William Saturn at Saturn’s Repository:
Back in 2010 I witnessed the future of politics. A little known councilman went before his local party and delivered the most passionate speech of this century thus far. Though the speech concerned, of all things, the Stark County Treasurer’s office, it harkened back to the exciting and entertaining aspect of politics. As the speech went on, I felt something special happen. Politics became fun again.
As many of my readers know, councilman Phil Davison’s 2010 speech inspired me to become more involved in politics. I was already covering politics as a citizen journalist; an activity that grew from my early participation in the Wikipedia project. But after watching Davison’s speech, I decided I wanted to see more. I thought a good way to do this was to convince Davison to run for a higher office. Up to that point, and perhaps still today, most of my journalism involved third party presidential politics. That was where I could make an impact with Davison. Coincidentally, I had joined the Boston Tea Party, a small Internet-based party that had nominated its presidential ticket online in 2008. I thought I could use this nomination process as a vehicle for Davison to make an exciting 2012 presidential run and bring needed attention to third party politics.
My plan did not work out as I expected. Although I was able to get in contact with Davison and convince him to accept my nomination of him as a candidate, the radical anarchist members of the Boston Tea Party were not receptive to the idea of a Davison campaign. They rejected his candidacy. Despite this setback, I remained in contact with Davison. Though the 2012 campaign was over, I knew 2016 offered another great opportunity. I convinced Davison to think about running for the Libertarian Party presidential nomination. The party’s platform aligned with the views he expressed during his March 2011 interview on Tosh.0. Seeing how explosive the issues of political correctness and free speech had become as result of the growth of social media and consequential constant communication, I branded Davison as a free speech advocate and kept his name active in discussions of potential 2016 Libertarian presidential candidates. This went nowhere as Davison lamented. Then, suddenly, June 2015 came along and someone else took the role I had envisioned for Davison.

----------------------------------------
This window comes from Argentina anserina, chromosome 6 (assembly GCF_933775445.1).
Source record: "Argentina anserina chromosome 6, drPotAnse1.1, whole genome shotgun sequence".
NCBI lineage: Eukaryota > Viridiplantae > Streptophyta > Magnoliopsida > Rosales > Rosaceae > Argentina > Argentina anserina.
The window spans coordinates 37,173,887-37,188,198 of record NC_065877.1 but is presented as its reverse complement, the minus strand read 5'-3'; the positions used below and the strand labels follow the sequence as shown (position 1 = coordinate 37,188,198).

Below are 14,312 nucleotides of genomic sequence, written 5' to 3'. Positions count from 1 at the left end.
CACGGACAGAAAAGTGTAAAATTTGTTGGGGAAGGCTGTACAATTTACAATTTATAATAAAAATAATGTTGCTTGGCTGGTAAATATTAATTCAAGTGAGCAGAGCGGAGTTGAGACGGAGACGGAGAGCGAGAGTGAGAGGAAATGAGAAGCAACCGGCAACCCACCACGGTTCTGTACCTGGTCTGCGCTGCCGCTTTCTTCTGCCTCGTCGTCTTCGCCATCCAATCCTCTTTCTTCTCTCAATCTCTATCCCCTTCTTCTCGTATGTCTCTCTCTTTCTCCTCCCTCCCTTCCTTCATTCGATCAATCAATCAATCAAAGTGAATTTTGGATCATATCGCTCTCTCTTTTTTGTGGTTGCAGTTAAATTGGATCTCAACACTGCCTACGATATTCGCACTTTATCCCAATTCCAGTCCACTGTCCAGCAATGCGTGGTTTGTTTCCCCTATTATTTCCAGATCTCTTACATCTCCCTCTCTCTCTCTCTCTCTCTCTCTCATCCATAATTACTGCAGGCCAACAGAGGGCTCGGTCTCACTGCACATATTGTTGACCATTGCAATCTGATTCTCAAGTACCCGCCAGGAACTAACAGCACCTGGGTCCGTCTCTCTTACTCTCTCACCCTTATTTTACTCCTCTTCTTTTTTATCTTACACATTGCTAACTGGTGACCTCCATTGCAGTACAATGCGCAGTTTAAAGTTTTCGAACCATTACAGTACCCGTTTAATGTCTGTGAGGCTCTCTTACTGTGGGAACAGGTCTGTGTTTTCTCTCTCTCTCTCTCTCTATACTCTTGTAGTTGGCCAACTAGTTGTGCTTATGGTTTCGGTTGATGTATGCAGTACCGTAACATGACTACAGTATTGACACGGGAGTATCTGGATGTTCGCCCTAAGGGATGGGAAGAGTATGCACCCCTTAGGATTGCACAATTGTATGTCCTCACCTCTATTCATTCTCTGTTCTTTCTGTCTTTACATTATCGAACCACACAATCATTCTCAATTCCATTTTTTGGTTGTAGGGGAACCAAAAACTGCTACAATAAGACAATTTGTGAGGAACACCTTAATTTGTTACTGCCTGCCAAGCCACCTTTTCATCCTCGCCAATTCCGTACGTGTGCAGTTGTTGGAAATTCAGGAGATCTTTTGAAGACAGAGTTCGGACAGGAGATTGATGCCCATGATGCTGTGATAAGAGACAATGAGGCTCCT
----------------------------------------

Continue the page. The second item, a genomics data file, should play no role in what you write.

Donald Trump announced his campaign with a speech reminiscent of the one Davison gave five years prior. He was full of passion and emotion. He was loud and engaging. He went out on the trail and held epic, arena rallies. Like Davison, Trump made politics fun again. Moreover, he rode the issues of free speech and political correctness all the way to the White House.
It’s still too early to tell if Trump will have a successful presidency. I’m rooting him on and I remain optimistic. If not, though, I have an open offer to be campaign manager for the man who foreshadowed Trump’s run. Either way, fun will continue in politics and energize the populace.